Dortmund fans turn on want-away skipper Hummels

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Berlin (AFP) - Borussia Dortmund's Mats Hummels is facing the wrath of his team's angry fans, bitter that their club's captain has admitted he wants to play for rivals Bayern Munich.

Despite helping Dortmund to a 5-1 rout of Wolfsburg, Hummels was booed and whistled by a section of home fans in their 81,359 sell-out stadium each time he touched the ball on Saturday.

The 27-year-old told Dortmund last Thursday that he wants to leave at the end of the season, with a year left on his contract, to join Bayern, who he left for Borussia in 2008.

Bayern's chairman Karl-Heinz Rummenigge wants to agree a price with Dortmund for Hummels before the clubs meet in the German Cup final on May 21.

But Dortmund's fans made their feelings known as they face up to the reality of losing a third star to Bayern in three years.

World Cup winner Mario Goetze left for Bayern in 2013 to be followed by star striker Robert Lewandowski a year later.

Several signs at Dortmund's Signal Iduna Park stadium during the Wolfsburg match simply read "Why?" -- directed at Hummels.

One huge banner on the stadium's packed south terrace read "The captain is the first to go overboard - best to do it immediately!" and the loudest jeers came from that area.

Hummels brushed off the whistles in post-match interviews, but his face told a different picture during the game.

"I want to make it clear it wasn't 80,000, more like 8,000 or probably even less," he said.

"I saw where they (the whistles) came from."

Hummels received some solidarity from his Dortmund team-mates.

"It wasn't easy to hear for the whole team, and must have certainly been harder for him," said Borussia defender Marcel Schmelzer.

"Mats deserves praise for handling it well."

Micky Beisenherz, a columnist for current affairs magazine Stern and a Dortmund fan, wrote: "Dear Mats, you weren't really surprised by the mass tinnitus (whistling) from the south stand, were you?

"Real disappointed love", he added, referring to the club motto "Echt Liebe" (Real Love).

Dortmund's bosses have defended Hummels' want-away wish.

"It was only a few of the fans who did that. I found it shameful and hope it won't be repeated," said Dortmund's director of sport Michael Zorc.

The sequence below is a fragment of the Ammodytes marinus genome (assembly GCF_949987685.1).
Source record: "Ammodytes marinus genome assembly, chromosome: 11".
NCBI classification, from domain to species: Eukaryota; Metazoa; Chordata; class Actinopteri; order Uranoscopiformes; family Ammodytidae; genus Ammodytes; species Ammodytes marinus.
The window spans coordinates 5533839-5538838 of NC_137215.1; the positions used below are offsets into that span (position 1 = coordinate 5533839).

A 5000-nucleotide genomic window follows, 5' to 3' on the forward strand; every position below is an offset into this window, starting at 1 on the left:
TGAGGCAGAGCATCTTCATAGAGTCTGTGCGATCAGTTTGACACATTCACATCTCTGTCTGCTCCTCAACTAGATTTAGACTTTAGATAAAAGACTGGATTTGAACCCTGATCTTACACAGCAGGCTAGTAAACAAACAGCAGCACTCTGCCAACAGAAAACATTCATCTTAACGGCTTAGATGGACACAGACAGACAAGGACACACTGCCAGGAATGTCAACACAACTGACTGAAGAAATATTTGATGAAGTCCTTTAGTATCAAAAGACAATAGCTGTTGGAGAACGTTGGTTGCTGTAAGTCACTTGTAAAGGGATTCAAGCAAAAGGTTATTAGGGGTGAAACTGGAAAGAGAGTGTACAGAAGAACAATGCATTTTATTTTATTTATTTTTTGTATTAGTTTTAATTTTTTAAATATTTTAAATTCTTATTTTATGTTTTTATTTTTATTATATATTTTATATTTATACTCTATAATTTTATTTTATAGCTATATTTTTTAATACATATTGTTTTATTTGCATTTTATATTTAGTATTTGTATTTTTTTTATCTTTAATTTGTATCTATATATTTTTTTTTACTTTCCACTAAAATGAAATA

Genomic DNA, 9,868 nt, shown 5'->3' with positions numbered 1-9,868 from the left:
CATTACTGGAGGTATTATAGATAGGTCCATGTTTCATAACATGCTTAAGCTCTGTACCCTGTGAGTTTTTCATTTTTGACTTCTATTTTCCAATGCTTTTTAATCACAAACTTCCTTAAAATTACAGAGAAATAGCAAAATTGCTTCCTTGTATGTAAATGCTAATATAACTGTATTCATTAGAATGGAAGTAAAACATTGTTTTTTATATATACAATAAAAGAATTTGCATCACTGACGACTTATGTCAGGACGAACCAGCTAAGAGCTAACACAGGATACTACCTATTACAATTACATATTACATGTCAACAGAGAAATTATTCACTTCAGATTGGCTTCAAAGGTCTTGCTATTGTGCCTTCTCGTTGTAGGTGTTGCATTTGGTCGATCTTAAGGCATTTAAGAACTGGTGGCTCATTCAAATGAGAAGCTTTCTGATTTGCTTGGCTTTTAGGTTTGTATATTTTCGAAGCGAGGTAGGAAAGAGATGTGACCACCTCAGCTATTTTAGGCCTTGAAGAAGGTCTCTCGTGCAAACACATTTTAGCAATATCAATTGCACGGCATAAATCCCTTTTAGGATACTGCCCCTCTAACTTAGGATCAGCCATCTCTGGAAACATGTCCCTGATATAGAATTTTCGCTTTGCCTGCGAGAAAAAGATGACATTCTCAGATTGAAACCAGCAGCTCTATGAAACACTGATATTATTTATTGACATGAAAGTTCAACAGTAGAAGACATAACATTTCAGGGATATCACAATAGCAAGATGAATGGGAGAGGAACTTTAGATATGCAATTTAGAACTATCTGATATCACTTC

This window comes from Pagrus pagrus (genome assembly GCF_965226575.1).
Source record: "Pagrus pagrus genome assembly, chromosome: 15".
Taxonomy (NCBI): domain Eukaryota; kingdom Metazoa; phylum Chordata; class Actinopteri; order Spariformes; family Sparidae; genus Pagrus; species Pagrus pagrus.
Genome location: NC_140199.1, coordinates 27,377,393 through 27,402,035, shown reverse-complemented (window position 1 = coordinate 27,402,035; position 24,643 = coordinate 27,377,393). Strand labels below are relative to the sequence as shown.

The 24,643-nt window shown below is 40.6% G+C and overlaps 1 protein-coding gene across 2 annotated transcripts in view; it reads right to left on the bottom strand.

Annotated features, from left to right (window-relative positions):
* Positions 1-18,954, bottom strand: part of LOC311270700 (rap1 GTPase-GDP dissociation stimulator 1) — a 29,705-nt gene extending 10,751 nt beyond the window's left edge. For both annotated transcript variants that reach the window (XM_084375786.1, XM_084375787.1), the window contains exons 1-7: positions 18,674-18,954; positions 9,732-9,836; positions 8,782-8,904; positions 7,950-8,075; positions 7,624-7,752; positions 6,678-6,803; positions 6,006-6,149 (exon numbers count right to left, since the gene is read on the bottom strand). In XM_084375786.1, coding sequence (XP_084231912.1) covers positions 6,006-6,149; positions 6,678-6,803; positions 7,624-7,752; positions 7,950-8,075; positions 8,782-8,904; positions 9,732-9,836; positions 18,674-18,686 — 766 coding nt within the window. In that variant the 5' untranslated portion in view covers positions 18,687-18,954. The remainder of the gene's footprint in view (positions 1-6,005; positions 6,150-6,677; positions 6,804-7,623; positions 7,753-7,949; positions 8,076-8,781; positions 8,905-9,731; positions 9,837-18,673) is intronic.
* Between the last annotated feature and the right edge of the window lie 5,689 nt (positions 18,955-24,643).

"We have a basic rule at Borussia Dortmund that no player in our jersey should be insulted or whistled."

But Hummels can expect a similar reaction from Dortmund fans for their last two league matches at Eintracht Frankfurt and home to Cologne, plus the cup final against Bayern on May 21.

Bayern's ex-president Uli Hoeness did not help matters on Friday when he said it was Hummels who had approached the Bavarians, something Bayern then denied on Saturday.

"On Friday there was oil thrown on the fire from Munich," said Zorc in the wake of Hoeness' claims.

"I don't know what was behind it, but you can come to some conclusions."

To compound Hummels' situation, the German media has dragged up his comments from 2013, in reaction to Goetze's departure, implying it was motivated only by money.

"Everyone has seen how good our team is, I just think that there is little reason to leave us from a sporting perspective," Hummels said three years ago.

But news of Hummels possible arrival at Bayern has not gone down entirely well in Munich either.

Morocco captain Mehdi Benatia, also a centre-back, has threatened to leave should Hummels arrive and rejoin Roma.

Bayern paid Dortmund 37 million euros (US$42.63m) for Goetze three years ago, while Lewandowski left on a free transfer.

Dortmund chief executive officer Hans-Joachim Watzke has said Bayern will have to "dig deep in their pockets" to meet the undisclosed asking price.

Hummels has a market worth of 38 million euros.

"Either they pay the asking price or forget about it," said Watzke.